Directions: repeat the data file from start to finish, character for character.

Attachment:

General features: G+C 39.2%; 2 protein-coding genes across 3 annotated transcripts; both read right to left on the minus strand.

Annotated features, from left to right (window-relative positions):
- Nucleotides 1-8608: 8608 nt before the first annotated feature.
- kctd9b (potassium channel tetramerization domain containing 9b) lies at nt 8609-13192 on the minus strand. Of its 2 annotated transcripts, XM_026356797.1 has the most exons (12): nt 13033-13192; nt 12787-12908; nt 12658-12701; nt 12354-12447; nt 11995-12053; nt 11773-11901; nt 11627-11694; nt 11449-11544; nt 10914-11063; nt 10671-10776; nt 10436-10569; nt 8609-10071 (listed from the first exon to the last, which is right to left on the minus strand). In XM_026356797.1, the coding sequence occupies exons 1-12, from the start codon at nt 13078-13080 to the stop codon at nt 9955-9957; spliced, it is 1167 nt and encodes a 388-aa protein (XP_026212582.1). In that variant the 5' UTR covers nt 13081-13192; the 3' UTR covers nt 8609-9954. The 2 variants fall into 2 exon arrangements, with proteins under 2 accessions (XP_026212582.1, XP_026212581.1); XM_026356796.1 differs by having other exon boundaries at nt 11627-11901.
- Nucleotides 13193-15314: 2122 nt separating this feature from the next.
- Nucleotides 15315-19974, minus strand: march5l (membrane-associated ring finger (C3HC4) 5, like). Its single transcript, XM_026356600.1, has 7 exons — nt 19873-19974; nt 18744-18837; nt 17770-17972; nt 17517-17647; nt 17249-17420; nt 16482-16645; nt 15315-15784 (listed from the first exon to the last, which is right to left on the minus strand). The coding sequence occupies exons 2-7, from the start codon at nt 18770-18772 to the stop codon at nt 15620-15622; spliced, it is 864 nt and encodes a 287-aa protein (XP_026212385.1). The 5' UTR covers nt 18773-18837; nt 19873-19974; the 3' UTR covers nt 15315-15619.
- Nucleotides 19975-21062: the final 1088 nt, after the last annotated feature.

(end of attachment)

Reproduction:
General features: G+C 39.2%; 2 protein-coding genes across 3 annotated transcripts; both read right to left on the minus strand.

Annotated features, from left to right (window-relative positions):
- Nucleotides 1-8608: 8608 nt before the first annotated feature.
- kctd9b (potassium channel tetramerization domain containing 9b) lies at nt 8609-13192 on the minus strand. Of its 2 annotated transcripts, XM_026356797.1 has the most exons (12): nt 13033-13192; nt 12787-12908; nt 12658-12701; nt 12354-12447; nt 11995-12053; nt 11773-11901; nt 11627-11694; nt 11449-11544; nt 10914-11063; nt 10671-10776; nt 10436-10569; nt 8609-10071 (listed from the first exon to the last, which is right to left on the minus strand). In XM_026356797.1, the coding sequence occupies exons 1-12, from the start codon at nt 13078-13080 to the stop codon at nt 9955-9957; spliced, it is 1167 nt and encodes a 388-aa protein (XP_026212582.1). In that variant the 5' UTR covers nt 13081-13192; the 3' UTR covers nt 8609-9954. The 2 variants fall into 2 exon arrangements, with proteins under 2 accessions (XP_026212582.1, XP_026212581.1); XM_026356796.1 differs by having other exon boundaries at nt 11627-11901.
- Nucleotides 13193-15314: 2122 nt separating this feature from the next.
- Nucleotides 15315-19974, minus strand: march5l (membrane-associated ring finger (C3HC4) 5, like). Its single transcript, XM_026356600.1, has 7 exons — nt 19873-19974; nt 18744-18837; nt 17770-17972; nt 17517-17647; nt 17249-17420; nt 16482-16645; nt 15315-15784 (listed from the first exon to the last, which is right to left on the minus strand). The coding sequence occupies exons 2-7, from the start codon at nt 18770-18772 to the stop codon at nt 15620-15622; spliced, it is 864 nt and encodes a 287-aa protein (XP_026212385.1). The 5' UTR covers nt 18773-18837; nt 19873-19974; the 3' UTR covers nt 15315-15619.
- Nucleotides 19975-21062: the final 1088 nt, after the last annotated feature.